North Korea fired two ballistic missiles from its east coast on Wednesday, according to the South Korean military, two days after Pyongyang said it had tested a new missile in its first weapons test in six months.
The two missiles launched from central North Korea flew into the sea east of the Korean Peninsula, according to the South Korean Joint Chiefs of Staff.
Intelligence authorities in South Korea and the United States were analyzing more details about the incident, according to the statement. South Korea stepped up its vigilance over North Korea.
Seoul indicated a few hours later that it had made its first test with a missile launched from a submarine.
President Moon Jae-in observed the test Wednesday afternoon, according to a statement from his office. The projectile was launched from a 3,000-ton submarine and traveled a programmed distance before hitting its target.
The two missiles launched by North Korea fell outside the Japanese Exclusive Economic Zone, in the waters between Japan and the Korean Peninsula, as confirmed by the Japanese Coast Guard. No damage to ships or planes was reported, according to the Coast Guard.
North Korea said Monday it had done two tests of a newly developed cruise missile over the weekend. North Korean state media described the missile as a “highly relevant strategic weapon”, suggesting that it had been developed with the intention of arming it with nuclear warheads.
According to North Korean reports, the missile traveled about 1,500 kilometers (930 miles), a distance capable of reaching all of Japan and US facilities in the area.
Many experts say the test suggests that North Korea is seeking to bolster its arsenal amid a stalemate in diplomatic efforts toward a nuclear deal between Pyongyang and Washington.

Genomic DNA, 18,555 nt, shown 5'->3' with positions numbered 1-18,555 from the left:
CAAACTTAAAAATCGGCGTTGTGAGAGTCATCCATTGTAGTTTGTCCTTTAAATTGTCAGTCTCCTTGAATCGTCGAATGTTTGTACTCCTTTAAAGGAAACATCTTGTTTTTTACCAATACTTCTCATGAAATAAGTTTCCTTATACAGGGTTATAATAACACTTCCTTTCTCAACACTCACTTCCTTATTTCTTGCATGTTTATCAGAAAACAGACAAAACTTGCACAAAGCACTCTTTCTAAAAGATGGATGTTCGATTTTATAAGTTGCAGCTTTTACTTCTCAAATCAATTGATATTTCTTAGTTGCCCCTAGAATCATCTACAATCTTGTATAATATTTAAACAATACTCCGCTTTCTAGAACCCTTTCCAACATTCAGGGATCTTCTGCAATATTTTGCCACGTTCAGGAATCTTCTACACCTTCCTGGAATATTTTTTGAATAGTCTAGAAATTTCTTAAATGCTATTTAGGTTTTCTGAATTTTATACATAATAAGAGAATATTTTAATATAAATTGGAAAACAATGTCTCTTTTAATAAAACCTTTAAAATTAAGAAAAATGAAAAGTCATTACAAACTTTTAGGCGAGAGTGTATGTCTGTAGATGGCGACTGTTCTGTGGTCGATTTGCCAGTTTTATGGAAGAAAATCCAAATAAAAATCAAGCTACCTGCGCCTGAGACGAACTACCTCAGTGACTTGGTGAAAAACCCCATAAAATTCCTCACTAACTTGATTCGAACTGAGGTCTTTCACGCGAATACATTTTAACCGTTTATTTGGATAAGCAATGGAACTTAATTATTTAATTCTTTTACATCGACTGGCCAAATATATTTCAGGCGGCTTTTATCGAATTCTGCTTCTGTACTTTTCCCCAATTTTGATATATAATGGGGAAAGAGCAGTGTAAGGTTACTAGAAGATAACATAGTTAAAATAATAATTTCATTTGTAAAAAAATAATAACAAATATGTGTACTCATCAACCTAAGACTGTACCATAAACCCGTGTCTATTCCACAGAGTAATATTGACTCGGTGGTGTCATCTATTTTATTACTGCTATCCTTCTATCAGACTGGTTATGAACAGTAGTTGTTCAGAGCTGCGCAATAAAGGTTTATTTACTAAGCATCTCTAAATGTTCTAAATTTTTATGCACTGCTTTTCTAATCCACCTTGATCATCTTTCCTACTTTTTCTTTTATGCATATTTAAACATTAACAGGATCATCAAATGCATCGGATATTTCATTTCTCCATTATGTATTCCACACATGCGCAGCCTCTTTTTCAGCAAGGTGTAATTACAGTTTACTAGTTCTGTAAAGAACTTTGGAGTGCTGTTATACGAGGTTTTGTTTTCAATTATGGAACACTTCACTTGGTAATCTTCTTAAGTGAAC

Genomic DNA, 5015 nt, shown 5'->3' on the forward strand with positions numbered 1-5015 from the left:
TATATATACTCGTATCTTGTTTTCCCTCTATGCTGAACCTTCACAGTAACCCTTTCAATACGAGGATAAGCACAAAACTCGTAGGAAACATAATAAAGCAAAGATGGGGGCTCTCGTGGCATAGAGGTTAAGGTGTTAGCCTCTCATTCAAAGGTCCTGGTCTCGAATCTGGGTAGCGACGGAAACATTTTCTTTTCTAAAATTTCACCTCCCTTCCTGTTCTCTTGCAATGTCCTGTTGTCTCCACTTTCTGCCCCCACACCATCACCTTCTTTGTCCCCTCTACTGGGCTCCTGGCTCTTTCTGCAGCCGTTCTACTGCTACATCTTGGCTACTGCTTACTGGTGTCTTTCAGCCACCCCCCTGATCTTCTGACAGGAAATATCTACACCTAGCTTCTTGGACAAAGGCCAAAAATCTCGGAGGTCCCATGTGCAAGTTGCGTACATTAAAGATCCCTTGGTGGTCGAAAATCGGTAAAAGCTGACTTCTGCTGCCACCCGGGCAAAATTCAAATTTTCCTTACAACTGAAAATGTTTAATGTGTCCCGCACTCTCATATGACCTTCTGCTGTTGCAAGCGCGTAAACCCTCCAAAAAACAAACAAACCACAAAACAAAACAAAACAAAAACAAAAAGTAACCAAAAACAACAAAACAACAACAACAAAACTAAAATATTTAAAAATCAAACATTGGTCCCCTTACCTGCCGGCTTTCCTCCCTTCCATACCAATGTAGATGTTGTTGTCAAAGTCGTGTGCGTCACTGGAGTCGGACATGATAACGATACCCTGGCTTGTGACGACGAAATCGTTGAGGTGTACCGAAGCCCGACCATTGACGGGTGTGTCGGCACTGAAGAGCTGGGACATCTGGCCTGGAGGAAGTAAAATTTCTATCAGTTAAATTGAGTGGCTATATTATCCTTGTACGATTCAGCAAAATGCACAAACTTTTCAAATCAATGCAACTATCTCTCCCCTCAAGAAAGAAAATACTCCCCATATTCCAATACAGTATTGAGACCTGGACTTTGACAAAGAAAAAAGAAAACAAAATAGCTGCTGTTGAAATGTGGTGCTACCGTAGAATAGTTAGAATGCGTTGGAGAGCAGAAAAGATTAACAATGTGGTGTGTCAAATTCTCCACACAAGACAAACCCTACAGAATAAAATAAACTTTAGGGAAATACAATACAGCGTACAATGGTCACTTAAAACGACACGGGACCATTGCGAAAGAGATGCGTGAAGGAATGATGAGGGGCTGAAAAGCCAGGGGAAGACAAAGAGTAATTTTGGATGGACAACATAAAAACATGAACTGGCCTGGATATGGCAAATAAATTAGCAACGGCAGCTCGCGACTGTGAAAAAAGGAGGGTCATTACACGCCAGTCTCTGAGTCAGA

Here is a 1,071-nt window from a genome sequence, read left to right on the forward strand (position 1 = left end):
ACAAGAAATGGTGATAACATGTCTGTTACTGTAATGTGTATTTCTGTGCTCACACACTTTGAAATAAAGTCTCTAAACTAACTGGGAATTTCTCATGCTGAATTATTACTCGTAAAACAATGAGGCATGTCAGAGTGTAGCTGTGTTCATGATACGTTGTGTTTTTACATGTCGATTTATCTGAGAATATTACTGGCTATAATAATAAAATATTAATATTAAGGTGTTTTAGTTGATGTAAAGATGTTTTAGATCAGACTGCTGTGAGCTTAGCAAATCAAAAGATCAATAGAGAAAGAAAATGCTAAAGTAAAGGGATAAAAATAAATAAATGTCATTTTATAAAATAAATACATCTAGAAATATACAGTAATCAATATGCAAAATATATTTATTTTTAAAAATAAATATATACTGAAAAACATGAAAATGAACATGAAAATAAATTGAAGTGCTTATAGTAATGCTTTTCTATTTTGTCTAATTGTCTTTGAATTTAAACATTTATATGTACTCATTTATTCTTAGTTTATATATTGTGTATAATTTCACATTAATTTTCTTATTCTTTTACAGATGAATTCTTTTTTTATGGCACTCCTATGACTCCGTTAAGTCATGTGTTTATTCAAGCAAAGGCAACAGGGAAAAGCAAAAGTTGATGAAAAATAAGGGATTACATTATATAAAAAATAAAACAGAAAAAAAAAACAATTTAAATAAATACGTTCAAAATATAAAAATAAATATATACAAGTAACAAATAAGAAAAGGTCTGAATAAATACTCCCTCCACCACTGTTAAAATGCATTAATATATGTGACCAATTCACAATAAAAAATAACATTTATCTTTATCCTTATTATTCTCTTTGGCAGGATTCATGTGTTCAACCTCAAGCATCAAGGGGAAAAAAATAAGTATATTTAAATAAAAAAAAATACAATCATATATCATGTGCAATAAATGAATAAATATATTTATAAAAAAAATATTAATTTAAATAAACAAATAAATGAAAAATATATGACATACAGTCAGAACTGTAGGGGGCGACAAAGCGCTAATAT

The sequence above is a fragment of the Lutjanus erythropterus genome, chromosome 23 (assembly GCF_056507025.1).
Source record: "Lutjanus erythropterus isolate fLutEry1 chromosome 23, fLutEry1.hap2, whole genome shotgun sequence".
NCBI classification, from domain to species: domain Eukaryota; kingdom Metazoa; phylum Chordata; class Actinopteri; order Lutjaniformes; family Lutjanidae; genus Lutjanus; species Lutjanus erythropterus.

The launch coincided with a visit to Seoul by Chinese Foreign Minister Wang Yi to meet with South Korean President Moon Jae-in and other dignitaries and address the stalled nuclear diplomatic contacts with Pyongyang.
Talks between the United States and North Korea stalled in 2019, when the Americans rejected North Korea’s demand for major sanctions relief in exchange for dismantling an aging nuclear facility.
For now, the Kim administration has rejected calls by the Joe Biden administration for dialogue, and demands that Washington abandon its “hostile” policies first.
The resumption of arms tests in North Korea is likely an attempt to pressure the Biden government, after Kim failed to secure economic concessions during the presidency of Donald Trump.
North Korea launched two long-range ballistic missiles into the sea in March, after a year-long hiatus in ballistic tests. The launch continued a tradition of testing new US governments with weapons demonstrations to gauge Washington’s response and seek concessions.
North Korea still maintains a self-imposed moratorium on long-range and nuclear missile tests, an indication that it may not want to completely disrupt nuclear contacts with the United States.
Melissa Galbraith is the World News reporter for Globe Live Media. She covers all the major events happening around the World. From Europe to Americas, from Asia to Antarctica, Melissa covers it all. Never miss another Major World Event by bookmarking her author page right here.